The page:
Portugal Portugal

Portugal remains in the group of high-performing countries in this year’s CCPI, climbing one rank to 16th.

Portugal receives only a low rating in the GHG Emissions category, whereas in the Renewable Energy and Climate Policy categories it rates a high, with a medium in Energy Use. Portugal reaches high ranks in the CCPI current level indicators and relatively low ranks in the trend indicators.

The country’s National Climate Policy indicator is rated medium. Following the EU climate law, Portugal must reach net zero emissions by 2050. The CCPI experts are critical in this regard, noting that overall carbon neutrality is not set out in sectoral policies or targets (e.g. agriculture and transport). They also demand concrete timelines for phasing out fossil fuel subsidies. The experts additionally suggest Portugal should aim for carbon neutrality by 2040–2050.

The experts evaluate the share of renewable electricity as sufficient for the time being, though at the same time they appeal for new policies. This is because most policies for feed-in tariffs and state investments in renewable energy date back some time and are insufficient. For further expansion of renewable energy sources, the experts ask for prioritising of decentralised photovoltaics.

In the transport sector, a clear decarbonising path is required. The experts note missing disincentives for private car use and call for more investments in public transport. Nevertheless, there are financial incentives for buyers and owners of electric cars and bicycles. Furthermore, households receive support for increased energy efficiency for buildings, though such programmes’ accessibility and amount should be enhanced.

The following national experts agreed to be mentioned as contributors for this year’s CCPI: Catarina Grilo (ANP|WWF), Laura Carvalho Quercus (ANCN), Francisco Ferreira & Pedro Nunes (ZERO – Associação Sistema Terrestre Sustentável)

Technical note: how to read the target comparison graph

The graph above shows the development of a country over the past years compared with its Paris compatible pathway and 2030 target. For all three quantitative categories of the CCPI, this visualisation gives an overview of where a country is right now, where it would need to be to fulfil the Paris Agreement promises and where it aims to be in 2030.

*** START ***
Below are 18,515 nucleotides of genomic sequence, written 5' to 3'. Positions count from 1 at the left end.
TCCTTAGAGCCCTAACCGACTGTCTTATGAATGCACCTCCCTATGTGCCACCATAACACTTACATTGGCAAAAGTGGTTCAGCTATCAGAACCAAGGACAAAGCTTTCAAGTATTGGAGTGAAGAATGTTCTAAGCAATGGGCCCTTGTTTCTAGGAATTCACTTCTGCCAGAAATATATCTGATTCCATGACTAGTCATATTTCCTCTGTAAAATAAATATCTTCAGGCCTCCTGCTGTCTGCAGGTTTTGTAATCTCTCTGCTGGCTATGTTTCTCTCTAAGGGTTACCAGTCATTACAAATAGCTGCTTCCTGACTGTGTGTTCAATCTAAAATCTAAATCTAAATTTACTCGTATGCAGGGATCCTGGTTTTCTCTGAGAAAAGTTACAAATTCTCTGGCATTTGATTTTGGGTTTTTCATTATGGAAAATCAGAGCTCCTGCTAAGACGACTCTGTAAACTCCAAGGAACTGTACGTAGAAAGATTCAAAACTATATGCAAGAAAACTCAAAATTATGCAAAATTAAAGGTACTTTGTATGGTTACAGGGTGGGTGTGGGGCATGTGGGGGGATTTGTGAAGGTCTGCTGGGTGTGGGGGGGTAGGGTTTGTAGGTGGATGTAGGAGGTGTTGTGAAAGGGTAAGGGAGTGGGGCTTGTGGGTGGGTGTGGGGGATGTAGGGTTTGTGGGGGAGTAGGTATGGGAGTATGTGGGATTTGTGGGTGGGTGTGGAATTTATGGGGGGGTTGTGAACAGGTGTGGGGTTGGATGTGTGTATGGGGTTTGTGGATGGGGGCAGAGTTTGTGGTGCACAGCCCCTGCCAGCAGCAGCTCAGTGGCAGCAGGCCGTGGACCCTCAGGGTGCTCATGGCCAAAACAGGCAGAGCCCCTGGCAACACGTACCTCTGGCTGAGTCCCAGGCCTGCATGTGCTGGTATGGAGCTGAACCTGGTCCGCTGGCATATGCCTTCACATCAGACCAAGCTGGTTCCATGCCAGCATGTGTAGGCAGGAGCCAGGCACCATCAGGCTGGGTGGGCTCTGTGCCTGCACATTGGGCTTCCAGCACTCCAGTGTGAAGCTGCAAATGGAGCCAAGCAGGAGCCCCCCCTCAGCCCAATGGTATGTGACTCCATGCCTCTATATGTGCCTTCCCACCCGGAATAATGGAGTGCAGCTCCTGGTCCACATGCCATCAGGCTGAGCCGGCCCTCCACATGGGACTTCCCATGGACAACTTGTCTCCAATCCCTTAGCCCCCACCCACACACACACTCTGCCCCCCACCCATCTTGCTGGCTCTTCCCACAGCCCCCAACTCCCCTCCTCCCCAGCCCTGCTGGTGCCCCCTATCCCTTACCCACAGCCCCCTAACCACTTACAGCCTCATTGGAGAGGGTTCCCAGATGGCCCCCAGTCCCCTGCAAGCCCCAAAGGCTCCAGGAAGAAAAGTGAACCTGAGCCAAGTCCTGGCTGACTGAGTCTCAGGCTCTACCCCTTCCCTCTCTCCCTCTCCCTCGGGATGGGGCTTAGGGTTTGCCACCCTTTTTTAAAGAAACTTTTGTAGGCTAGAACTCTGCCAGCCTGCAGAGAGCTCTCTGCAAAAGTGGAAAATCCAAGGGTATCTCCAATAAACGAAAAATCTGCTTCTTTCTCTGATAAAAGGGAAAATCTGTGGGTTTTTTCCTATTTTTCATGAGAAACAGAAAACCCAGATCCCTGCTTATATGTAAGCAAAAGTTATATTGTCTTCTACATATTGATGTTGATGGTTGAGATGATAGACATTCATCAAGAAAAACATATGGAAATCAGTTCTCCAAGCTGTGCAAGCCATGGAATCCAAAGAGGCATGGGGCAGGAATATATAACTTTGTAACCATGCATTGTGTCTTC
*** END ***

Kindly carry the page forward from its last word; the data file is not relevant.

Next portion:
For GHG emissions per capita, the data includes LULUCF, as used for the emissions per capita indicator. This leads to the vast changes in emissions of some countries with high forest coverage.
The calculation of individual country target pathways is based on the common but differentiated convergence approach (CDC). It is based on the principle of “common but differentiated responsibilities and respective capabilities” laid forth in the Framework Convention on Climate Change. All Annex I countries therefore have a decreasing pathway from 1990 onwards, starting at that year’s emissions. 60 years later, in 2050, these countries are expected to reach net zero emissions. All other countries, which did not reach the level of global average emissions in 1990, are allowed to increase emissions until the average is reached. But by latest 2015 these countries, too, have decreasing pathways and 60 years to reach net zero. These pathways start from the global average.

The Renewable Energy data is given in per cent of Total Primary Energy Supply (TPES) and includes hydro energy, consistent with the respective CCPI indicator. As global distribution of Renewables (especially solar and wind) only started in the 2000s, the pathways in this category start in 2010. All countries have an equal goal: 100% Renewables in 2050, each starting from its 2010 value.

For Energy Use the Primary Energy Supply per capita is shown. All pathways for this category start at country’s 1990 values and meet at global average of 80 gigajoules per capita in TPES.
For 2°C and 1.5°C scenarios, a decrease in emissions by reducing the (growth in) energy use is as crucial as deploying renewable (or other low-carbon) technologies. The IPCC carried out a scenario comparison using a large number of integrated assessment models. From the scenarios available, we observe that the total amount of global energy use in 2050 has to be roughly the same level or a bit higher than it is today, with a margin of uncertainty. At the same time population will grow slightly between today and 2050. We therefore pragmatically chose the well-below-2° compatible benchmark to be “same energy use per capita in 2050 as the current global average”, which is 80 gigajoules per capita in TPES.